• Saturday, April 20, 2024


India planning own democracy index, after global downgrades

Though the Indian government has been publicly dismissive of these reports, it is keen to retain the country’s image of being the ‘world’s largest democracy’

India’s Prime Minister Narendra Modi (ANI Photo)

By: Shajil Kumar

After India’s democratic credentials faced a series of downgrades by various international agencies, the Narendra Modi administration is planning to develop a homegrown democracy ratings index to counter the Western narrative, Al Jazeera reports.

Though the Indian government has been publicly dismissive of these reports, it is keen to retain the country’s long-standing image of being the ‘world’s largest democracy’.

The Indian government has approached a major Indian think – Observer Research Foundation, to formulate a rating framework as it also fears the recent downgrades could affect the country’s credit rating.

The foundation is expected to release democracy rankings soon, but it is not clear whether it will happen before the seven-phase India’s general elections, scheduled to kick off on April 19.

Last June, The Guardian reported of the Indian government working to keep its reputation of being a democracy alive after being called out by researchers for serious democratic backsliding.

Some of the recent downgrades include US-based non-profit Freedom House reducing India’s status from a free democracy to a “partially free democracy” in 2021.

Later Sweden’s V-Dem Institute classified India as an “electoral autocracy”.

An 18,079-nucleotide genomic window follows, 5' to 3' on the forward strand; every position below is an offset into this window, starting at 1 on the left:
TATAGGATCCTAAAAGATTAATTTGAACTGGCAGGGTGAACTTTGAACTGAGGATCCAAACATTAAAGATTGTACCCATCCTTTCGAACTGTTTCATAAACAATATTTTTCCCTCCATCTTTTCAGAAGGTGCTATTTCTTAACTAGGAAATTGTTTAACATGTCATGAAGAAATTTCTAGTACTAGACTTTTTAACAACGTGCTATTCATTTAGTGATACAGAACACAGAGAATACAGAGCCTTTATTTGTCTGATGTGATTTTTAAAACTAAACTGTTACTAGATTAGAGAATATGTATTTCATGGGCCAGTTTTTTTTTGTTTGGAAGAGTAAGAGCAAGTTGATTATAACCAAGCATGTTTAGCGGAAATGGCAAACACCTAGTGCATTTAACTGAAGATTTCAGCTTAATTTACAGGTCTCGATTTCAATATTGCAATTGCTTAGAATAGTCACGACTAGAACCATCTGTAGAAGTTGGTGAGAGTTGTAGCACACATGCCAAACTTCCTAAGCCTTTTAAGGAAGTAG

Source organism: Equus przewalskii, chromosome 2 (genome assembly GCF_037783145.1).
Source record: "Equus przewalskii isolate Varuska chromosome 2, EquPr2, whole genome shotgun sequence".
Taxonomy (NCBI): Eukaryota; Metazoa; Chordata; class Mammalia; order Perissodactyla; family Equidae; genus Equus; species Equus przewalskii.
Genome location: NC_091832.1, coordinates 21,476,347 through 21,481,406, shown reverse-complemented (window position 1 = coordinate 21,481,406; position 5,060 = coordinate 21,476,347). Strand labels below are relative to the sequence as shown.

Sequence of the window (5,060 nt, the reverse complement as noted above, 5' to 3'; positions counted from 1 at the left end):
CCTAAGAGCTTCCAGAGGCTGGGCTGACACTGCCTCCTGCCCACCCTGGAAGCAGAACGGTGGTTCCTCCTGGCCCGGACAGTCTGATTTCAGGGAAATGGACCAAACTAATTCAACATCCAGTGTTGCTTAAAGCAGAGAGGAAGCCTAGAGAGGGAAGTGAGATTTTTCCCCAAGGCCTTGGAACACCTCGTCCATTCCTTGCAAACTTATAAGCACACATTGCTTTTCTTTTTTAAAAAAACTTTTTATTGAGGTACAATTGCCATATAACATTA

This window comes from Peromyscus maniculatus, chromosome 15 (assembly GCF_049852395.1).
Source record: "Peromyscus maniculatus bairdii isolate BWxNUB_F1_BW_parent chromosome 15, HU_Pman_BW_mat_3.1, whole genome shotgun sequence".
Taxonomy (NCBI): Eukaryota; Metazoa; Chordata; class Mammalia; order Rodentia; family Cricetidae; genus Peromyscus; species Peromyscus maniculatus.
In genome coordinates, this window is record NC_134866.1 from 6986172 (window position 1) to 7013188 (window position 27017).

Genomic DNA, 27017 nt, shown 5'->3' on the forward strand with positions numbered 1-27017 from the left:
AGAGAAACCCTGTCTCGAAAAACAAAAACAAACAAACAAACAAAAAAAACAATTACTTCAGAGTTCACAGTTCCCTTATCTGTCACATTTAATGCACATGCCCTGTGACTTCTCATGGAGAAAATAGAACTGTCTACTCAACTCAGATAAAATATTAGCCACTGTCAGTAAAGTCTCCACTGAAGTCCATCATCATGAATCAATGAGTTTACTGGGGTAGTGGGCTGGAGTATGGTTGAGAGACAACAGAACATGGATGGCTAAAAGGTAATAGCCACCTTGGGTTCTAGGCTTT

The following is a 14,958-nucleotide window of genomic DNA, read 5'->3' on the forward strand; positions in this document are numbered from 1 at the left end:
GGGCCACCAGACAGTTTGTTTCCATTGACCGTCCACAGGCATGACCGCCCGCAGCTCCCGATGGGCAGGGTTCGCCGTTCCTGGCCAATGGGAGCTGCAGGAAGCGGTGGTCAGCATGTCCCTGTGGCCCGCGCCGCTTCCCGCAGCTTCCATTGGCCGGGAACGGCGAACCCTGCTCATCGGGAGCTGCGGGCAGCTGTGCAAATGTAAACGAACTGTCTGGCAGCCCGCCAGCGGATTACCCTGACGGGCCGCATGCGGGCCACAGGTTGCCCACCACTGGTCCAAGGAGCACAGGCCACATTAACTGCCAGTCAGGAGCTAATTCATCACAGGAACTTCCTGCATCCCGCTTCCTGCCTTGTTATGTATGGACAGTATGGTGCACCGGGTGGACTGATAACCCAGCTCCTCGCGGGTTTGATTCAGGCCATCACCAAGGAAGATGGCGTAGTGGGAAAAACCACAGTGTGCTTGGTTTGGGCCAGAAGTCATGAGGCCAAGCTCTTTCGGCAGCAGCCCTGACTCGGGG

The Economist Intelligence Unit (EIU) ranked India 53rd in its 2020 Democracy Index, labelling it a “flawed democracy”, citing factors such as the Citizenship Amendment Act and the revocation of special status in Indian-administered Kashmir.

In addition, India’s ranking in the World Press Freedom Index has been consistently on the decline.

It fell from 150 in 2022 to 161 this year out of 180 countries, according to the global media watchdog RSF.

India’s hardline Hindu nationalism and action against global charity organisations like Amnesty International and Greenpeace have not gone down well within the international community.

Foreign minister S Jaishankar has often been quick to condemn these reports saying Delhi does not need their sermons on democracy.

However senior Indian officials claim the government is giving importance to these reports and want India’s ranking to improve.

The Indian Law Ministry had tried to seek details from the EIU on its assessment of India, but its request was turned down.

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